We’re pleased to announce the winner of the 2022 Norman Foerster Prize, awarded to the best essay of the year in American Literature: “Imperative Reading: Brothertown and Sister Fowler” by Ana Schwartz, published in volume 94, issue 4. Read the essay, freely available through the end of May, here.
The prize committee offered this praise for the winning essay: “Ana Schwartz’s superb essay, ‘Imperative Reading: Brothertown and Sister Fowler’ articulates a strikingly original and generative method of literary analysis that she names imperative reading. In a nuanced and careful reading of the correspondence between Samson Occom and his sister-in-law, Sister Fowler, Schwartz explores key debates at stake in the field of literary criticism today, including those concerning postcritical and affective reading, historicism, and archival studies. Her essay is distinguished by its elegant and nimble prose and thoughtful engagements with both the texts at hand and the larger fields of Indigenous studies, early American studies, and literary studies. Schwartz’s concept of imperative reading—the ‘experience of reading within a dense network of obligations’—is rooted in and extends theorizations of refusal in contemporary Indigenous and decolonial studies in compelling terms.”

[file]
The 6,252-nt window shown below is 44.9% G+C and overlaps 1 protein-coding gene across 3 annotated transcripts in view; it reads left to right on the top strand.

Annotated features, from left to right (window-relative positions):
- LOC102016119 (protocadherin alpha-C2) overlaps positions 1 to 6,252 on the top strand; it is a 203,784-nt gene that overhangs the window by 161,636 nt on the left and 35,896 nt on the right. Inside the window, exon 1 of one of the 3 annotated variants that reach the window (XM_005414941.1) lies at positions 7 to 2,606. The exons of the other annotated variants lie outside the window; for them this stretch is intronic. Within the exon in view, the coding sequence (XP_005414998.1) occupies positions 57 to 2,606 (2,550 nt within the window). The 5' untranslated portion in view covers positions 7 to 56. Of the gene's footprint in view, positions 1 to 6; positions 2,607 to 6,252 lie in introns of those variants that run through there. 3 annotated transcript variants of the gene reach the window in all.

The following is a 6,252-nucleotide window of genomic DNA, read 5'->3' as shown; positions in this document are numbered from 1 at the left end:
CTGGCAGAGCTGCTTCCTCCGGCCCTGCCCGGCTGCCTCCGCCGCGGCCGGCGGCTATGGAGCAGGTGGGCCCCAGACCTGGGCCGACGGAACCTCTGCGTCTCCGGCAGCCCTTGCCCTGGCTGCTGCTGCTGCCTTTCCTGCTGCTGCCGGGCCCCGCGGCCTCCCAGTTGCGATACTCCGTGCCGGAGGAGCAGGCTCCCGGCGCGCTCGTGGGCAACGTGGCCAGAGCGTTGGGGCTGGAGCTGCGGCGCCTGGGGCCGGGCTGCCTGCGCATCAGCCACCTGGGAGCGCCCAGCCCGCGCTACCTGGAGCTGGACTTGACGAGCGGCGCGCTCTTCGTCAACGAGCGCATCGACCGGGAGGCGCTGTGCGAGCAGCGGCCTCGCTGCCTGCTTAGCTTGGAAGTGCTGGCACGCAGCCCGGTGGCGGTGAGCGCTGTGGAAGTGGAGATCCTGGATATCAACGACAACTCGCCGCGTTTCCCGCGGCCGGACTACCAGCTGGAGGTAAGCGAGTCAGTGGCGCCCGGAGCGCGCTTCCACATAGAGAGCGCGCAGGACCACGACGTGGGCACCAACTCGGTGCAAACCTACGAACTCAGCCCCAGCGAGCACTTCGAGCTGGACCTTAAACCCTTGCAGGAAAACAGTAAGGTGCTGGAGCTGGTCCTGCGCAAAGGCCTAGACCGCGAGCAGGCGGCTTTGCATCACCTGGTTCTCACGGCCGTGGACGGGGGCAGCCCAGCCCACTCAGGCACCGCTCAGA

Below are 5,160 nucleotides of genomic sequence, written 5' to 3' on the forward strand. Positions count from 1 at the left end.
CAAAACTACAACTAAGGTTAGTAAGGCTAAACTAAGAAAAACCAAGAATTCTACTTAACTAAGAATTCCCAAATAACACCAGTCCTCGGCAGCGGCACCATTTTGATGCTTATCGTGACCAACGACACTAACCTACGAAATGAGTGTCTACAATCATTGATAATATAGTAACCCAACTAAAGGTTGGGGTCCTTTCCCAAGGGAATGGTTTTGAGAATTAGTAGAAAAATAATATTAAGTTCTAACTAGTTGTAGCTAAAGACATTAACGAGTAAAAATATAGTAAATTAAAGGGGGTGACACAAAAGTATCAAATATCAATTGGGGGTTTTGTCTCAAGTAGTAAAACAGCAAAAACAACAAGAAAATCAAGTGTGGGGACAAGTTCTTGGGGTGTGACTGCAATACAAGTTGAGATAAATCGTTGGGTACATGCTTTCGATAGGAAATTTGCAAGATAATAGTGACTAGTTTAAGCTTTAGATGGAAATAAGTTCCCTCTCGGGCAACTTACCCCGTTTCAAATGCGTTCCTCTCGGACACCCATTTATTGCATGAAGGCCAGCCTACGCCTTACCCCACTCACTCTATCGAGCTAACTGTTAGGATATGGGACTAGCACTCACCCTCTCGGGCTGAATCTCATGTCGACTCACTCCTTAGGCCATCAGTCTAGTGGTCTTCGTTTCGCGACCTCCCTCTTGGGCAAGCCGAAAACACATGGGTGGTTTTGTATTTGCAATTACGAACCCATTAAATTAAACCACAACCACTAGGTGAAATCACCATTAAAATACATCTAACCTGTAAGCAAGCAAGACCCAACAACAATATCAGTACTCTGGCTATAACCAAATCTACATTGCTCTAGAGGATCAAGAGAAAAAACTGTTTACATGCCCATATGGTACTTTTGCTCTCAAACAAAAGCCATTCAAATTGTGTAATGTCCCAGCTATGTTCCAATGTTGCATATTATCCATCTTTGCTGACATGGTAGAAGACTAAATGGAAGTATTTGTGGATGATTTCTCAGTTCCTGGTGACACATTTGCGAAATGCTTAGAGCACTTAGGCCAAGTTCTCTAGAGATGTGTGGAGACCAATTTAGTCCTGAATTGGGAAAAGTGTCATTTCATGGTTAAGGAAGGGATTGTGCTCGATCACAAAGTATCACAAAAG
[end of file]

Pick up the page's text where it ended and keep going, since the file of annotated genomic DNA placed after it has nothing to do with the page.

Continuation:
The honorable mention for this year’s Foerster Prize was “The Diversity Requirement; or, The Ambivalent Contingency of the Asian American Student Teacher” by Douglas S. Ishii (vol. 94, no. 4). The committee had this to say about the honorable mention: “Douglas Ishii’s impressive essay, ‘The Diversity Requirement; or, The Ambivalent Contingency of the Asian American Student Teacher’ takes on both the practice of literary analysis and the nature of that work in the academy today. Ishii’s focus on crucial issues that inform the work of literary scholars today—the precarity of employment and the vicissitudes of institutional ‘DEI’ practices—is particularly astute and insightful. He moves deftly between an analysis of Asian American campus novels and the place of contingent Asian American faculty (including, at one time, himself) charged with teaching courses that fulfill diversity requirements. The essay is a tour-de-force in analyzing the institutions that shape our work and the work we do within the neoliberal academy today.”
Congratulations to Ana Schwartz and Douglas S. Ishii!